Added up, there are two conclusions: Dam safety has never been stronger. And dam owners and regulators still have much work to do. “Things happen slowly in dams,” Tschantz told Circle of Blue. “The dam might have been there 50 years and nothing happened until now. Then boom! A tropical storm comes zipping up and you realize that the dam is not so good. We’re learning every time a major storm comes through how complacent dam programs and owners are at maintaining safe structures.”

Dam Safety Risks Are Both Familiar and Unusual

The universe of American dams is expansive. There are tailings dams that hold back a slurry of mine wastes, stock ponds for irrigation or watering cattle, and artificial lakes for sailing and speedboats. There are dams to detain flood waters and dams to filter debris. Then there are the hydropower behemoths such as Grand Coulee and Hoover, symbols of 20th-century engineering might. Though iconic, these canyon-bridging concrete plugs are the minority. Most dams are small structures less than 25 feet tall made of packed dirt and rock and built more than 50 years ago.

Surprisingly little is known about why individual dams fail. Few states do autopsies to learn precisely what went wrong. That is why McCann founded the National Performance of Dams Program in 1994. The program’s goal is to learn from past failures so that managers can identify problems before they become tragedies. McCann has found that the U.S. dam industry is far behind the nuclear power and oil and gas pipeline industries in the amount of data it collects.

Not every dam failure is judged by the same criteria. The United States has a three-tier rating system that classifies a dam based on the destruction resulting from failure. The rating system is used to set design standards; the greater the risk the stricter the codes. Low-hazard dams are expected to cause minimal property damage. McCann said that it’s acceptable if these dams, as long as they are accurately categorized, fail because the risks to life and property are low. Richland County, South Carolina notes that several of its dams will fail in a 50-year flood. Significant-hazard dams are a step up. They might destroy infrastructure or cause severe property damage if breached. The most worrisome category is high-hazard potential. A rupture at one of these dams could kill people.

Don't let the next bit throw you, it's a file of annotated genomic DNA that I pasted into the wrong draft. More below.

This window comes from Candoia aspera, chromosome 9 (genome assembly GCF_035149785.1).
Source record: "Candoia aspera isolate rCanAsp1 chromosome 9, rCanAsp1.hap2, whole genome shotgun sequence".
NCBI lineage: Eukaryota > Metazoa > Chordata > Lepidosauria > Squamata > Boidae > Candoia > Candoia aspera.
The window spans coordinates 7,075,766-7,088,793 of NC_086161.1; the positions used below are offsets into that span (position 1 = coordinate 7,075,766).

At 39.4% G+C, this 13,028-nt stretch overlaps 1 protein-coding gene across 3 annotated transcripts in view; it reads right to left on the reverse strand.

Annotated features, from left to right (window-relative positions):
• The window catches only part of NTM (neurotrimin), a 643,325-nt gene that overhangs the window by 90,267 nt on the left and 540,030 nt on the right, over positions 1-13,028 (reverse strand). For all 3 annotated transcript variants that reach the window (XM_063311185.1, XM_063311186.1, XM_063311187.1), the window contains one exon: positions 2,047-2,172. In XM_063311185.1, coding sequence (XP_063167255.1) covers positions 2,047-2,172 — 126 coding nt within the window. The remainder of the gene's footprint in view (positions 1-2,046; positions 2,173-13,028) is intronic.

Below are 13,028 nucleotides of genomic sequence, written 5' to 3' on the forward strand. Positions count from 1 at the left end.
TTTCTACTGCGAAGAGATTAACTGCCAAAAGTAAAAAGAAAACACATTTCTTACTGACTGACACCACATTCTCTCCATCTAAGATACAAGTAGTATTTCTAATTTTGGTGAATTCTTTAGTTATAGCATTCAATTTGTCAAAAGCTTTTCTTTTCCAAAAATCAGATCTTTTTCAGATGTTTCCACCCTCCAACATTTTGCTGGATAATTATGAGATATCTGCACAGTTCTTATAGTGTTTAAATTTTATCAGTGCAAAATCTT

A new risk on the industry’s radar is climate change but engineers are still trying to figure out how droughts and severe storms will affect dam performance.

“Climate change is not doing dam safety a benefit at all,” Tschantz said. “We know it will change risk but it has not been quantified yet.”

Eric Halpin, deputy dam safety officer for the U.S. Army Corps of Engineers, said that the key variable is how a dam’s engineering responds to sharp shifts in weather.

“We’re living off the investments of two to three generations ago,” Halpin told Circle of Blue. “Those dams have the science and engineering of their times embedded in them. The pace of change today doesn’t get easier. It gets harder in the future: back to back wettest years followed by five years of drought. All this has an impact on dams.”

The Response

Dam safety experts point to a number of actions that states and dam owners should be taking.

Dams should have an updated emergency action plan (EAP). These plans coordinate actions between the dam owner, regulators, emergency responders, police, and the local community. Plans organize the chain of command and establish triggers for evacuation orders. They include inundation maps that show the land that would be flooded if the dam released all its water. The Ka Loko Dam had no emergency plan.

The number of high-hazard dams with an EAP has more than doubled since 2000. “We’ve come a long way,” Tschantz said. “But [circumstances] are constantly changing. EAPs need to be reconsidered consistently.”

In 2015, California tore down the 106-foot-high San Clemente Dam on the Carmel River because the dam was at risk of collapsing in an earthquake. Photo by Kelly Grow / California Department of Water Resources

In 2015, California tore down the 106-foot-high San Clemente Dam on the Carmel River because the dam was at risk of collapsing in an earthquake. Photo by Kelly Grow / California Department of Water Resources